The component (B) may be a mixture of the above-mentioned modified polyphenylene ether resin and an unmodified polyphenylene ether resin. Amount of the unmodified polyphenylene ether resin is 90 parts by weight or less per 100 parts of the mixture of the modified polyphenylene ether resin and the unmodified polyphenylene ether resin. If it is more than 90 parts by weight, the thermoplastic resin composition considerably deteriorates in its properties.

The rubber-like polymer (C) used in the present invention includes natural and synthetic polymer materials which are elastic at room temperature.

Examples of the rubber-like polymer (C) are ethylene propylene rubber, ethylene propylene non-conjugated diene rubber, ethylene butene rubber, propylene butene rubber, isoprene butylene rubber, polyisoprene, polybutadiene, styrene butadiene rubber, styrene-butadiene-styrene block copolymer, partially hydrogenated styrene-butadiene block copolymer, styrene-isoprene block copolymer, partially hydrogenated styrene-isoprene block copolymer, polystyrene grafted ethylene propylene rubber, polystyrene grafted ethylene propylene non-conjugated diene rubber, thiokol rubber, polysulfide rubber, polyurethane rubber, polyether rubber such as polypropylene oxide, epichlorohydrin rubber, polyester elastomer, polyamide elastomer, linear low-density polyethylene and mixtures thereof.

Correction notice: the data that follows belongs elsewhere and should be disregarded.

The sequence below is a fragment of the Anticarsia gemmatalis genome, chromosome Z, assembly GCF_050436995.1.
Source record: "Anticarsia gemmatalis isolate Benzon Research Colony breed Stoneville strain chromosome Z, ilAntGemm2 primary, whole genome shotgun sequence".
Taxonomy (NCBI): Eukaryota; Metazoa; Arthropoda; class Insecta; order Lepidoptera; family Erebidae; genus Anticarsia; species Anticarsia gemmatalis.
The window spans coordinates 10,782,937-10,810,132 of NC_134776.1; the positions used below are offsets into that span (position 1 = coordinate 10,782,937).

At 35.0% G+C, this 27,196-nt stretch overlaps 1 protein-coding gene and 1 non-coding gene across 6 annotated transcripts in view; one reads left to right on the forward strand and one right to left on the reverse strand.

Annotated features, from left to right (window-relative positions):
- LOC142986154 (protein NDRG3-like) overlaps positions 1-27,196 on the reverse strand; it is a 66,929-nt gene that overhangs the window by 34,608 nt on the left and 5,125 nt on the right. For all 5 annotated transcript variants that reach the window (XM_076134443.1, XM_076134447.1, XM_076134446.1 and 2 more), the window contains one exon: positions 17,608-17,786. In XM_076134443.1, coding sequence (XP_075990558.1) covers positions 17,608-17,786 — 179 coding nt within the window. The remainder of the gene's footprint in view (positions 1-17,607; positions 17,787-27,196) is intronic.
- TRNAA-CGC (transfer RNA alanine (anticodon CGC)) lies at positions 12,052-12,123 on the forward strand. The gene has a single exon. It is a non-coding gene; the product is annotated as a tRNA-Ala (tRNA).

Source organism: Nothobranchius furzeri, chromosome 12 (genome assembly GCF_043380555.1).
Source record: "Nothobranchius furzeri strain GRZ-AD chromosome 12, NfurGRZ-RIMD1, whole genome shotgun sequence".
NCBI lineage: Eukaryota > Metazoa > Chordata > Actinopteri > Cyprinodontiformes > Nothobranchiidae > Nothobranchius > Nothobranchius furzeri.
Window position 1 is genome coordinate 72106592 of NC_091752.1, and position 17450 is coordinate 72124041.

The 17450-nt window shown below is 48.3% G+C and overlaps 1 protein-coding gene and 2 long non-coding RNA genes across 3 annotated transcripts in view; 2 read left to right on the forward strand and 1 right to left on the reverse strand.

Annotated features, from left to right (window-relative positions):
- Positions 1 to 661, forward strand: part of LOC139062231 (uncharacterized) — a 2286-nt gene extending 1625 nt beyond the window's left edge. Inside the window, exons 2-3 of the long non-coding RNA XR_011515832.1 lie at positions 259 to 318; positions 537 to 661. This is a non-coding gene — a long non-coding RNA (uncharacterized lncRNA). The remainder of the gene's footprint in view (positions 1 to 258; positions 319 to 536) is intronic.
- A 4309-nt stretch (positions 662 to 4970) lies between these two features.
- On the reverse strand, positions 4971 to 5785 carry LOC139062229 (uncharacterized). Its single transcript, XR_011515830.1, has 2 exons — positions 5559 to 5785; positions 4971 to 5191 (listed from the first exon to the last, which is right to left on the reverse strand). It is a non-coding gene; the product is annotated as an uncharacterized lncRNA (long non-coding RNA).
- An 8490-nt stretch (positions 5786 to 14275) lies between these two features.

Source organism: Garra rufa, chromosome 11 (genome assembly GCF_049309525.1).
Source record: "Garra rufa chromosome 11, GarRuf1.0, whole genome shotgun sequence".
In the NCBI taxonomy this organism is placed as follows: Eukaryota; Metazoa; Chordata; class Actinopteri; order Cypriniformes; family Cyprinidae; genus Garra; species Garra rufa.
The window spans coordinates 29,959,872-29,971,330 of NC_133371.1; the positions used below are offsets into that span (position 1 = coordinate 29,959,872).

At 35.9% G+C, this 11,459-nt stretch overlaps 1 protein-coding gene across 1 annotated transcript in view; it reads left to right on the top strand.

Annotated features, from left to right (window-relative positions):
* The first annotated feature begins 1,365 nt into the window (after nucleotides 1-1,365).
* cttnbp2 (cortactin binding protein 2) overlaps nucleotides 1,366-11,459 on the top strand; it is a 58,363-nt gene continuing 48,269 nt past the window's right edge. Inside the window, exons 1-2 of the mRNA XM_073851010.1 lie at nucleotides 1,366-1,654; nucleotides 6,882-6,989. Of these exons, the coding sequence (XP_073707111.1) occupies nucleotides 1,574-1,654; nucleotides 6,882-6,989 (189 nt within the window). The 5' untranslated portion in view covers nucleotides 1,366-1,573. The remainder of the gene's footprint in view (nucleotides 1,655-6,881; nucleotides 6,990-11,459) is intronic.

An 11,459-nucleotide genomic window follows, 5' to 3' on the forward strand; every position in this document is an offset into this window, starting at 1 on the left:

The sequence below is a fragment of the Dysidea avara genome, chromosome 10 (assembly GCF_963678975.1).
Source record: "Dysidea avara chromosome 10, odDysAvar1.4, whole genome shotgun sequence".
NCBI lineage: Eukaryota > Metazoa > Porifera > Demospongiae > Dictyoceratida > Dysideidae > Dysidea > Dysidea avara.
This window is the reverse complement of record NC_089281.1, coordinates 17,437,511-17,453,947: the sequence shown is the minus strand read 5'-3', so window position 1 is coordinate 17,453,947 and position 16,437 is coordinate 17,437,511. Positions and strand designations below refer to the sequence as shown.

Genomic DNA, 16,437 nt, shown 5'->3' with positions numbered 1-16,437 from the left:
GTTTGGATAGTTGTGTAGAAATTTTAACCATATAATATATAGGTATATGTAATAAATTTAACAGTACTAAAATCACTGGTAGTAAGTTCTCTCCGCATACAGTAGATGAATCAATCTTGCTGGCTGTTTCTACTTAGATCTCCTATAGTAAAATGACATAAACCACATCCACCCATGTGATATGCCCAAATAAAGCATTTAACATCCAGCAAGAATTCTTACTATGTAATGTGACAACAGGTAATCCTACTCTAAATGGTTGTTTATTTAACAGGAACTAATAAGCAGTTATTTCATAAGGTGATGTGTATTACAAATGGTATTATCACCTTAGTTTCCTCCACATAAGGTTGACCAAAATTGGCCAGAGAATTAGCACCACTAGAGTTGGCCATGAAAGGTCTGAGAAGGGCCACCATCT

In addition, there may be used these rubber-like polymers modified with functional monomers, such as maleic anhydride grafted ethylene propylene rubber, maleic anhydride grafted styrene-butadiene-styrene block copolymer, maleic anhydride grafted partially hydrogenated styrene-butadiene block copolymer, maleic anhydride grafted partially hydrogenated styrene-isoprene block copolymer and glycidyl methacrylate grafted ethylene propylene rubber.

Furthermore, there may also be used those which are copolymerized with functional monomers, such as ethylene-acrylate-maleic anhydride copolymer, ethylene-acrylate-glycidyl methacrylate copolymer, ethylene-vinyl acetate-glycidyl methacrylate copolymer and mixtures thereof.

Among them, preferred are ethylene propylene rubber, ethylene butene rubber, styrene-butadiene block copolymer, partially hydrogenated styrene-butadiene block copolymer, styrene-isoprene block copolymer, partially hydrogenated styrene-isoprene block copolymer, linear low-density polyethylene having a density of 0.885-0.935, preferably 0.885-0.925, ethylene-methyl acrylate-maleic anhydride copolymer, ethylene-ethyl acrylate-maleic anhydride copolymer, ethylene-vinyl acetate-glycidyl methacrylate copolymer, ethylene-methyl acrylate-glycidyl methacrylate copolymer and mixtures thereof.

In the present invention, polyamide resin (A) and modified polyphenylene ether resin (B) are mixed in amounts of 5-95 % by weight and 95-5 % by weight, respectively.